Hiroyuki Hamada was born in 1968 in Tokyo, Japan. When he was a teenager, his father moved the family to West Virginia. Dramatically uprooted and unable to express himself in his native language, Hamada discovered a compelling means of communication through the study of drawing and painting. The orchestration of line, shape, and other formal properties of drawing were a revelation to him. Hamada attended West Liberty State College in West Virginia before earning his MFA from the University of Maryland. He has participated in artist residencies and exhibited throughout the United States, and was the recipient of a Pollock-Krasner Foundation grant in 1998. He currently lives and works in East Hampton, New York.

     

     

    Pictured: #53 (2005-08). Enamel, oil, plaster, tar, and wax, 38 x 38 x 14 1/2 inches

     

     

     


  • Damir Doma Opening

    In News on

    I’ve been contacted by the office of Damir Doma, a French fashion designer, saying that my work is an inspiration for his Autumn Winter 2011-12 collection.  It’s great to hear that the work spoke to him.  To celebrate the opening of his space at L’Eclaireur, they are showing a few pieces of mine along with his work, his creative setting and etc.  There will be an opening at the space on 9/13 from 5-9pm.  The event happens as L’Eclaireur participates in Paris Design Week.  The event was made possible by the generous cooperation of Bodo Vincent Andrin, Founder & Managing Director of LIGANOVA, who is loaning the pieces for the duration of the show (September 13 – 22).  This marks the first public display of works from LIGANOVA’s LIGAart Collection.  It’ll be a fun thing to stop by if you are in Paris.

     

     

  • Upcoming at Lori Bookstein Fine Art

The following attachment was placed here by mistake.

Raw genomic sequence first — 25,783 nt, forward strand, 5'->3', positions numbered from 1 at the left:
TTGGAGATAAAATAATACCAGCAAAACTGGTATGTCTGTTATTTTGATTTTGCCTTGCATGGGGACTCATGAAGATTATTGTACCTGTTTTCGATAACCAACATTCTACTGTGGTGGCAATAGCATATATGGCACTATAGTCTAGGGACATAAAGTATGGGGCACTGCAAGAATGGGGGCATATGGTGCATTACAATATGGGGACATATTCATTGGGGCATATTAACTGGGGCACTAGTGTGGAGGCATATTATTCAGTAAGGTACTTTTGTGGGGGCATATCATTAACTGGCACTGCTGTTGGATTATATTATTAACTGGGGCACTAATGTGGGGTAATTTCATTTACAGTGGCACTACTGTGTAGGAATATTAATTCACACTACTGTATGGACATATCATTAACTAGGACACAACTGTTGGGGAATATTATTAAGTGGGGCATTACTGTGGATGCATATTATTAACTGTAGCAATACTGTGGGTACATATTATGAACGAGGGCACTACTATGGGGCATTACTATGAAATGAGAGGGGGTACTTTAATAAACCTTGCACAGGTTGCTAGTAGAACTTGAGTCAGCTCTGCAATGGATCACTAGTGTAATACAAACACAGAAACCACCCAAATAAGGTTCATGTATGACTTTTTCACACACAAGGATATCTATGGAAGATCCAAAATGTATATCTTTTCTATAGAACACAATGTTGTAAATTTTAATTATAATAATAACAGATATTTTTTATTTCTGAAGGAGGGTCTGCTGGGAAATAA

In News on

    #63 (2006-10). Burlap, enamel, oil, plaster, resin, tar, wax and wood, 45 x 40 x 24 inches

    Hiroyuki Hamada: Two Sculptures

    IN GALLERY II

    September 15 – October 15, 2011

    Lori Bookstein Fine Art

    138 TENTH AVENUE NEW YORK NY 10011

    Tel 212-750-0949

    www.LORIBOOKSTEINFINEART.COM

  • Working with 7th graders

    In News on

    I’ve been working with 7th graders to put up a show.  There is a fancy private school in my area with a
    program that lets the kids pick artists, interview them, do studio visits, curate a show with them, make
    a catalog, do the opening, and do everything else that’s involved in doing an official exhibition for the public.

    OK, they are 7th graders so they get help from their teacher.  Sue Heatley, besides working at the school,
    is also a sculptor herself and she is experienced in working with art institutions.  Please do not underestimate
    the tremendous feat of giving a good educational experience to a few dozen 7th graders while organizing
    a professional looking show!  She’s done a great job.

    I will have three pieces in the show.  And Drew will also have 3  pieces.  Let’s show up for the opening and make
    the kids happy!

    Here is the info about the show from the school:

    The Ross School Gallery presents its annual student-curated exhibition,
    highlighting the work of professional artists from the community. This year’s
    theme is “Passion and Process.” Curated by Ross School seventh graders,
    under the direction of art teacher Sue Heatley, the show will feature works
    by Hiroyuki Hamada and Drew Shiflett.  The students will host an Opening
    Reception on Wednesday, May 25, from 4 to 6pm. The public is invited.

    As in past years, the students took on various rolls to organize and present the
    show: they visited the artists in their studios, selected work, designed the
    installation, organized publicity, and wrote and produced a catalogue.

    They also had the opportunity to work with each of the artists in their studios
    and will showcase their creations alongside the artists in the show.

    Mr. Hamada’s sculptures start with wood, foam and plaster, and they are
    finished with textured and painted surfaces. Ms. Shiflett uses handmade papers,
    pencil and ink, watercolor and conte crayon with, as she says, “a focus on line,
    light, and texture” to create intricately detailed pieces that fall somewhere between
    drawing, painting and sculpture. The work of both artists is the result of very
    time-consuming and detailed processes.

    “Passion and Process” will be on view at the Ross Gallery through June 15.